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   by Jacob Solomon

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These are the heads of the families. The sons of Reuben, the firstborn of Israelů (6:14)

As Moses faces confronting Pharaoh as G-d's emissary, the Torah text interrupts - and begins to record the principle divisions of the Israelites. In chronological order, it briefly lists the genealogy of the tribes of Reuben and Simeon, and then enumerates the descendants of Levi into further generations - ending with highlighting Moses and Aaron: 'They are the ones who spoke to Pharaoh the King of Egypt with the purpose of taking the Israelites out of Egypt' (6:28).

The Torah begins to record the generations of the Twelve Tribes. On this occasion - unlike after Baal Peor (Num. 26:5 ff.) - the listings stop abruptly after Levi. The tribes of Reuben, Simeon, and Levi are enumerated. Even though the main foci of the text are Moses and Aaron, many of the commentators raise the issue of why no other tribe gets a mention this time round.

The Kli Yakar recounts that the tribes of Reuben, Simeon, and Levi were the only ones that suffered rebuke from Jacob - who had the power to bless and curse whom he wished (following Rashi to Gen. 12:3, and Gen. 28:4). Reuben was told that he would not receive firstborn status because of his interference in his father's domestic arrangements (Gen. 49:4). Simeon and Levi had 'their anger' cursed, and would be 'divided' and 'scattered' (Gen. 49:7) among the Israelites, because of those they killed at the city of Shechem. The Kli Yakar views the text as act of sifting through the tribes of Israel to find the savior and lawgiver of the Israelites (rather like Samuel with the sons of Jesse before alighting on David - Sam. I 16: 6-12). The right people - Moses and Aaron - were found. No more sifting required.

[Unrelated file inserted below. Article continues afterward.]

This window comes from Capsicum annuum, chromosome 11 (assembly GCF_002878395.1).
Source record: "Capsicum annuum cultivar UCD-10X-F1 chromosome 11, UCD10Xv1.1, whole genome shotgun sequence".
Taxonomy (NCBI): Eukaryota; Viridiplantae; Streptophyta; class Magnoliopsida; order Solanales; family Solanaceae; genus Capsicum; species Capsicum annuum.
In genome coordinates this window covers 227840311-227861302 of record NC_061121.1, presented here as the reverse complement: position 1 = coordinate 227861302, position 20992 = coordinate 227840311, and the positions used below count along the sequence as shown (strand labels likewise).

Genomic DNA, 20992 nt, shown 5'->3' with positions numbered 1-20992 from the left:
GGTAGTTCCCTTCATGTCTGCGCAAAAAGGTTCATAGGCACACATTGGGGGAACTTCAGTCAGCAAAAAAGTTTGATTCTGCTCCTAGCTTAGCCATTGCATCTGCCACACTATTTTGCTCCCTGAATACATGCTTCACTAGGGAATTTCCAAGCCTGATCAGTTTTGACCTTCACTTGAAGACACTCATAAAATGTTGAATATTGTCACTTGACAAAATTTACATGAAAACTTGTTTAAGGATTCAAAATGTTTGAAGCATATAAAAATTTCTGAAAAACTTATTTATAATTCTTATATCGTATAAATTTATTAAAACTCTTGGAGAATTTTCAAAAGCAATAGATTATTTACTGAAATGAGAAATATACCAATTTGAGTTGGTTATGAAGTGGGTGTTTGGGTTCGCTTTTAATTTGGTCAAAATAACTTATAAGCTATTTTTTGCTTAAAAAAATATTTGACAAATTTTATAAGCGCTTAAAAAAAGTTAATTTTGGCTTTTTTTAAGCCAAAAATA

The idea may be expanded by looking at why Levi - one of the three tribes of darker origins - was the one which would produce Moses and Aaron. 'On paper' it would seem more likely that they would emanate from the other tribes: specifically from Judah, which was associated with royalty and authority (Gen. 49: 8-10).

In examining this issue: though all three tribes did not have the most pristine beginnings, they still had the free choice as to how to act in their limiting framework set by Jacob. Reuben was denied the birthright, but his descendants were to attempt break out of that framework (with disastrous consequences) through Dathan and Aviram, as backers of Korach's rebellion against Moses and Aaron (Num. 16:1 ff. and 26:9). Simeon's offspring accepted their lot - neither seeking to improve it nor detract from it - and therefore took their possessions in the Holy Land 'scattered' amongst the tribe of Judah, without the privilege of defining tribal geographical borders. By contrast, Levi's children were pro-active - epitomized by Moses' initiative in his intervention on behalf of the suffering Israelites, and his high degree of integrity within Jethro's household. Moses never became a king - that was left to the descendants of Benjamin and Judah, but he became something in his own right - an interceder, a leader, and a medium through which were presented the eternal laws and values of the Torah.

When suffering a blow, we may choose to vainly fight against it, ignore it, or turn it into a means of progress in a hitherto unexplored direction. The choice is ours.

Written by Jacob Solomon. Tel 02 673 7998. E-mail: for any points you wish to raise and/or to join those that receive this Parasha sheet every week.

Parashiot from the First, Second, and Third Series may be viewed on the Shema Yisrael web-site:

Also by Jacob Solomon:
From the Prophets on the Haftara

Test Yourself - Questions and Answers


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